Finding Your Artistic Niche

Written by: Stephanie Andrews

Thomas Brasch is a photographer and an entrepreneur based in Toronto. The images in his series, Oculus, are digital manipulations of landscape, architecture, and still life images which are reminiscent of mandalas and kaleidoscopes. After almost three decades as a teacher, Thomas realized that his passion for photography and his notable talent would launch his second career. Now, with two years experience navigating the world of entrepreneurship, Thomas shares his successes, his challenges, and his unfailing vision for the future with Origins Magazine.

Only recently, Thomas Brasch came to the realization that he is an artist. After coming to art from a completely different career as a teacher, Brasch pushed to develop new skills and abilities, but never saw himself on the creative spectrum. Initially, photography was just a hobby, but after 5 years of following his artistic pursuit and a successful last 2 years, Brasch finally considers himself an artist. At first, Brasch turned to photography as a creative outlet for a challenging career.  He then submitted pieces to a charity auction and that is when he discovered his niche. It was a prototype of the Oculus series that his work is now centered on today. With the circular and abstract nature of Oculus, Brasch has set himself apart from other photographers in Toronto and around the world. 

 “I find with my photography, that it is a different experience for everyone.”

You can stare at his work for hours and always find something new. Whatever you interpret from his art can be influenced by your mood, memories, or even the type of lighting in the room. But like any other business, social media is a necessity. Brasch has discovered the importance of Instagram and audience interaction:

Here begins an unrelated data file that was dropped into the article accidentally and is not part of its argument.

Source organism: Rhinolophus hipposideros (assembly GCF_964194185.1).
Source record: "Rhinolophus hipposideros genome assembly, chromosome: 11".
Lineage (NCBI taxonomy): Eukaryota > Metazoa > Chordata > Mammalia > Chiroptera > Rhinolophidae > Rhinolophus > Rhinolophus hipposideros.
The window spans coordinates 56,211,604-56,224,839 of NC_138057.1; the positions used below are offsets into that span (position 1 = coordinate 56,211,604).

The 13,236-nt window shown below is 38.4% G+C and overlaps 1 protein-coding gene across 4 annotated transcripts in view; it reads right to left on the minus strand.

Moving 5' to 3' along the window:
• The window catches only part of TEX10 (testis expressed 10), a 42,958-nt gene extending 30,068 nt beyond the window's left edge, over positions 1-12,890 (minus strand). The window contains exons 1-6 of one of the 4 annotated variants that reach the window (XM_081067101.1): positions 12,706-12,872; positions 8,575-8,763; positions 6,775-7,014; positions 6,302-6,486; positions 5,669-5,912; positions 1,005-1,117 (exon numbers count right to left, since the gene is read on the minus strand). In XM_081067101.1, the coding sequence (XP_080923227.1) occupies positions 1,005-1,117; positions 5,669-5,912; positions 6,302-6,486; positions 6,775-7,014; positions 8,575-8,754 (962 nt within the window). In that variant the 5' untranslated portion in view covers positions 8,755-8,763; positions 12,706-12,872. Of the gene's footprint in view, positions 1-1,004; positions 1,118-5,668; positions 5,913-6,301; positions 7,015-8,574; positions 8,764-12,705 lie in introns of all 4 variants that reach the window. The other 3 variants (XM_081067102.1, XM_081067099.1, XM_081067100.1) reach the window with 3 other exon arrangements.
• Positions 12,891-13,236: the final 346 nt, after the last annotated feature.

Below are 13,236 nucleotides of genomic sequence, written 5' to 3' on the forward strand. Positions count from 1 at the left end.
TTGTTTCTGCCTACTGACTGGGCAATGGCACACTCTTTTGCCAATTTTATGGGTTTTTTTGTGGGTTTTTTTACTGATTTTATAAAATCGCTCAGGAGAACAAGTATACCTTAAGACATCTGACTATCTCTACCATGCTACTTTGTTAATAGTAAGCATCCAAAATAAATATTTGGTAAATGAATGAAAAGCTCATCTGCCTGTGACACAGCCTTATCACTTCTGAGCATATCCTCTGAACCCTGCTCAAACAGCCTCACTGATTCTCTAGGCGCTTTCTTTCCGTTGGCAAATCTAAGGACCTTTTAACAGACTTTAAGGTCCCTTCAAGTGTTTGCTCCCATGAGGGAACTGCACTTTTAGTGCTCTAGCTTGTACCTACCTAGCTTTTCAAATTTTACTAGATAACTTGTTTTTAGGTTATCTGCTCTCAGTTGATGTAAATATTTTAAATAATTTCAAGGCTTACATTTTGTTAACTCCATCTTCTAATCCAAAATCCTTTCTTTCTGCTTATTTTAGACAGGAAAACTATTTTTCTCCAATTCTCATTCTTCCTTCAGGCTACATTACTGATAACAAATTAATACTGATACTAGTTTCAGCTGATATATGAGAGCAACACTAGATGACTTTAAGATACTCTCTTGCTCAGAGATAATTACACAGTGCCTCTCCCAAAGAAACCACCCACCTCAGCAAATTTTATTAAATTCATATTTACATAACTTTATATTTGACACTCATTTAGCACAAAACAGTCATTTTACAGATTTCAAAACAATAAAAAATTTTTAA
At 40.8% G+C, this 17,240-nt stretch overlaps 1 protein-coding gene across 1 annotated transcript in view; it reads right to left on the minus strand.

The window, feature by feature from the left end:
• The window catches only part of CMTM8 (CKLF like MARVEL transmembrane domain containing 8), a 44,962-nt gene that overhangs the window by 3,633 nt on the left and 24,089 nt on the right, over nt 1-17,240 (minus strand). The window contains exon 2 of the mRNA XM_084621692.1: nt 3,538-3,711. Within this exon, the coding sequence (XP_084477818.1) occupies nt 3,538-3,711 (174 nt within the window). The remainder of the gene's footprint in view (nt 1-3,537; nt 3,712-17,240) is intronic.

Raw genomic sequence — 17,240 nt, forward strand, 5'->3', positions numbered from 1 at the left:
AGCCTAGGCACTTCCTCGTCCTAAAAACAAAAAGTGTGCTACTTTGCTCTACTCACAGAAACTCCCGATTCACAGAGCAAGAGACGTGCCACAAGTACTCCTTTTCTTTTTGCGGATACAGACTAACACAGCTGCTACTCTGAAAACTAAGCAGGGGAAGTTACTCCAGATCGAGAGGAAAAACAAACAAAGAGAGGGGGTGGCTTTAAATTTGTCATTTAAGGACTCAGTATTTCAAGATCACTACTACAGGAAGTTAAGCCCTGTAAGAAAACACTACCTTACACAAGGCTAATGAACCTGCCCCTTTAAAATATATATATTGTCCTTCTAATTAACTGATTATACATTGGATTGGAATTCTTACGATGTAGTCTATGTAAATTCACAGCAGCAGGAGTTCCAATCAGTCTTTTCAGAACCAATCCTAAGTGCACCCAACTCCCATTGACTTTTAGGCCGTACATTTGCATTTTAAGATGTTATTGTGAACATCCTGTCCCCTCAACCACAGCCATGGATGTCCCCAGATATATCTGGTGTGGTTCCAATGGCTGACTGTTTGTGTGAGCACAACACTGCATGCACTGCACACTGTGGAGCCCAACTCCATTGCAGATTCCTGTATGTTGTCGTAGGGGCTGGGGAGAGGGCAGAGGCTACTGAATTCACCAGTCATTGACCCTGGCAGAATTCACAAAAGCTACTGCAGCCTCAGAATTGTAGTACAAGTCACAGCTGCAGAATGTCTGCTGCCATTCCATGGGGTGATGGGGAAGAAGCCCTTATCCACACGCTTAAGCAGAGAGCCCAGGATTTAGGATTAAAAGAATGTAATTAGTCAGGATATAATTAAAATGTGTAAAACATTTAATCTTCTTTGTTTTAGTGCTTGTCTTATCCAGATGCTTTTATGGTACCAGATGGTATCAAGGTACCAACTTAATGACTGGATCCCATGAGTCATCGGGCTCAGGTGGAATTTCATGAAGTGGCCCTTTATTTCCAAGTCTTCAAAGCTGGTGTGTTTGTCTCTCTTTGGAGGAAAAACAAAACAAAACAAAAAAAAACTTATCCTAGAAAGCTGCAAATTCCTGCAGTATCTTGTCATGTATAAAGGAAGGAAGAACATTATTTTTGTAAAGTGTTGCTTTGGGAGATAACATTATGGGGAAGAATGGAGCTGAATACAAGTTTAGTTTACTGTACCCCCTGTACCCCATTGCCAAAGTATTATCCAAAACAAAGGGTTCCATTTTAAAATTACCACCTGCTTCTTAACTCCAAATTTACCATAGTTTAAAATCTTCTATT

“People can take one look at my Instagram or website and know my style and my brand.”

On the topic of price, we asked whether price can add or take away from the value of art. Brach’s answer, it has the power to accomplish both. The problem with charging a low amount for your art is that you are devaluing your own work and everybody else’s. 

 “You are paying for an idea and the pleasure of displaying your limited edition piece and not just paying for something that covers some blank wall space”. 

 In the art world, people always look for something new and different, something innovative. Brasch believes that good art is always innovative, stating that it’s when your art makes people stop dead in their tracks, that’s when you have innovation.

Not knowing whether there is an actual definition of success, Brasch has realized that once you reach a goal, a new one has already come along. Success may be realizing that you’re never going to reach the point where you think you should be — you’ll always be moving forward and growing. But in the end: 

“Success is the state of finding where you’re happy, but still unhappy enough that you must move forward.”